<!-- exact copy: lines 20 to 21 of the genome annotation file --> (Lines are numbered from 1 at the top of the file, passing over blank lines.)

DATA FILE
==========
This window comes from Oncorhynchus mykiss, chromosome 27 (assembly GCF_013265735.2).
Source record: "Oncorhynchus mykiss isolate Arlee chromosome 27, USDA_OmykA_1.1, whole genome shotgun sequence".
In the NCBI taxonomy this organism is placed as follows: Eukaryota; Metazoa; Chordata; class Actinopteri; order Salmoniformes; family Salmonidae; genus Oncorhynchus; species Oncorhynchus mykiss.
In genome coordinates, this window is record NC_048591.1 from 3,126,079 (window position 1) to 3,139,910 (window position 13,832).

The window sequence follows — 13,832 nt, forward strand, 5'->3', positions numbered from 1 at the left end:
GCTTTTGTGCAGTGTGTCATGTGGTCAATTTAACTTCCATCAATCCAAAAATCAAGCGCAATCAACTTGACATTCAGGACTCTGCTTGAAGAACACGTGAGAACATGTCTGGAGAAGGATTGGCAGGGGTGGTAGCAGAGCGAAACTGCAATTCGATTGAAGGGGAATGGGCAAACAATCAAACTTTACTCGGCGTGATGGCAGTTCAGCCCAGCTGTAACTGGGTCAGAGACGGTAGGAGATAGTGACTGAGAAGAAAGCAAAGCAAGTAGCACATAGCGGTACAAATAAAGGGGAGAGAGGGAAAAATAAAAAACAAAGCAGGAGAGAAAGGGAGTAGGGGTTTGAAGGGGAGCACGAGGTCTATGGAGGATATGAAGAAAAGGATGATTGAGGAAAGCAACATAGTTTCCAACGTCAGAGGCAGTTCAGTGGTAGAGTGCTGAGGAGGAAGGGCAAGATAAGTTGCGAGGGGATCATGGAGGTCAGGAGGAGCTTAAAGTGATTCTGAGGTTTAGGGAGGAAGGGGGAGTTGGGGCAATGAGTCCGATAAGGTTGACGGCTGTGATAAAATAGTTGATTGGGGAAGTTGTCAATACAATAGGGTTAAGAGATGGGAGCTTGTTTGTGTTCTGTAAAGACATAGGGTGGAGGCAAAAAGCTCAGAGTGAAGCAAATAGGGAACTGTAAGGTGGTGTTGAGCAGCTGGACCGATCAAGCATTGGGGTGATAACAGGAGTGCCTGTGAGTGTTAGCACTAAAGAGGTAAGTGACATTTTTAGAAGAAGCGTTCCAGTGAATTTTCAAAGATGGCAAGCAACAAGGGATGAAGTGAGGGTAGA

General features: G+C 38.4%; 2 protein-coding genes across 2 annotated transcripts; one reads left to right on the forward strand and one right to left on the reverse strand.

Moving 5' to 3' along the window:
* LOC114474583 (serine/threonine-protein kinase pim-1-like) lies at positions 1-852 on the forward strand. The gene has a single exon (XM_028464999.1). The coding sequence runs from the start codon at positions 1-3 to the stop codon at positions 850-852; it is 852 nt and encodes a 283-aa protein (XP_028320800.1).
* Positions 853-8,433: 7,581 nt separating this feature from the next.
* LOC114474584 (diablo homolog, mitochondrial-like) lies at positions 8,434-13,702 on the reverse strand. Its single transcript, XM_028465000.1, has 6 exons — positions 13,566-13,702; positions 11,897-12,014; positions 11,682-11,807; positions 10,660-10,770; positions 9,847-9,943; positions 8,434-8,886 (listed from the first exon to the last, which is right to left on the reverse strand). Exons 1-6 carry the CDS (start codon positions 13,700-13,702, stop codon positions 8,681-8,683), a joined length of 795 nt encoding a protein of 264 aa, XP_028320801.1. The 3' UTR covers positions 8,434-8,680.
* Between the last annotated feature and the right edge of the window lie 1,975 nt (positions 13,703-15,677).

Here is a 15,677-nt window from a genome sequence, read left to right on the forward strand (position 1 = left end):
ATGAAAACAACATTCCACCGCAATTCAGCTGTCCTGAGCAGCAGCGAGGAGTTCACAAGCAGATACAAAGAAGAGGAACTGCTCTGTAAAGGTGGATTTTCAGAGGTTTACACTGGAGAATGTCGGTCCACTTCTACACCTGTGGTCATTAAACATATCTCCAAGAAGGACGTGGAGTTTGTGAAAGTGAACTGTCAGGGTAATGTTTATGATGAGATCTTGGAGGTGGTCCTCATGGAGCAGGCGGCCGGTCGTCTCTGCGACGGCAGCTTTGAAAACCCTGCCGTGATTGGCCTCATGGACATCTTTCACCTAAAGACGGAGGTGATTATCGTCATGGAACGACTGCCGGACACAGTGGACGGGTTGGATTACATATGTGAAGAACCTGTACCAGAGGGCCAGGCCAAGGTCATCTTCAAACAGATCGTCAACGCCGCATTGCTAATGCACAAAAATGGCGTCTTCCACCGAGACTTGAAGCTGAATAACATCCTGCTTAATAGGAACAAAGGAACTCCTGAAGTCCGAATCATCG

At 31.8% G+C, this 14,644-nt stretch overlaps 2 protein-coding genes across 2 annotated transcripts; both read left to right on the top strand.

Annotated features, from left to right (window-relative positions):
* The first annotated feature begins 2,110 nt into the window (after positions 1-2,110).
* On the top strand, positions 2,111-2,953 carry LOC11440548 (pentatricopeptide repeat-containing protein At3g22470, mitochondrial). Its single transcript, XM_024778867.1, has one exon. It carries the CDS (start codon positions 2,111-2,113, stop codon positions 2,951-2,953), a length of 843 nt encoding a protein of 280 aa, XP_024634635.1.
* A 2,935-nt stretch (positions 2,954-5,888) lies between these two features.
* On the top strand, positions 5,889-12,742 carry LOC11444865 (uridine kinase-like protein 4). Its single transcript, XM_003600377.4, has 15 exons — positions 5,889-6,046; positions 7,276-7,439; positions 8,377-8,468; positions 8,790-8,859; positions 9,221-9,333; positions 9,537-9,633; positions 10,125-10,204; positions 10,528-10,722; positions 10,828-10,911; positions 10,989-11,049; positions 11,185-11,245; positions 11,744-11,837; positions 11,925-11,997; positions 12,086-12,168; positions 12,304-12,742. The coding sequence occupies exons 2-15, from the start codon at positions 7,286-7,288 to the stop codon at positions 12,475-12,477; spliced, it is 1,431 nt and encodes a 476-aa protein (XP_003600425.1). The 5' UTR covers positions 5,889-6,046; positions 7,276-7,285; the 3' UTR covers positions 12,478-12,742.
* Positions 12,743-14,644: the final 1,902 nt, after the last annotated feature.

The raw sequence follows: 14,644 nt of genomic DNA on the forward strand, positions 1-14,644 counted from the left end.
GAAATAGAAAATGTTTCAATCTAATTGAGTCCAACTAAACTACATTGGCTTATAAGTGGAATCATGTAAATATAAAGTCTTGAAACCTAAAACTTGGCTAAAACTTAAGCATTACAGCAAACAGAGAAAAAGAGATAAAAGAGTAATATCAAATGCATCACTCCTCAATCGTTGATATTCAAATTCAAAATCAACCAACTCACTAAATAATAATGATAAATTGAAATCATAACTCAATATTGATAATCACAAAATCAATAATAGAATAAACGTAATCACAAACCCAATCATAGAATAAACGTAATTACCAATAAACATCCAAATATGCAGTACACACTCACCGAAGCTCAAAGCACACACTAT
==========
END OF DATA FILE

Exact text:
* On the top strand, positions 5,889-12,742 carry LOC11444865 (uridine kinase-like protein 4). Its single transcript, XM_003600377.4, has 15 exons — positions 5,889-6,046; positions 7,276-7,439; positions 8,377-8,468; positions 8,790-8,859; positions 9,221-9,333; positions 9,537-9,633; positions 10,125-10,204; positions 10,528-10,722; positions 10,828-10,911; positions 10,989-11,049; positions 11,185-11,245; positions 11,744-11,837; positions 11,925-11,997; positions 12,086-12,168; positions 12,304-12,742. The coding sequence occupies exons 2-15, from the start codon at positions 7,286-7,288 to the stop codon at positions 12,475-12,477; spliced, it is 1,431 nt and encodes a 476-aa protein (XP_003600425.1). The 5' UTR covers positions 5,889-6,046; positions 7,276-7,285; the 3' UTR covers positions 12,478-12,742.
* Positions 12,743-14,644: the final 1,902 nt, after the last annotated feature.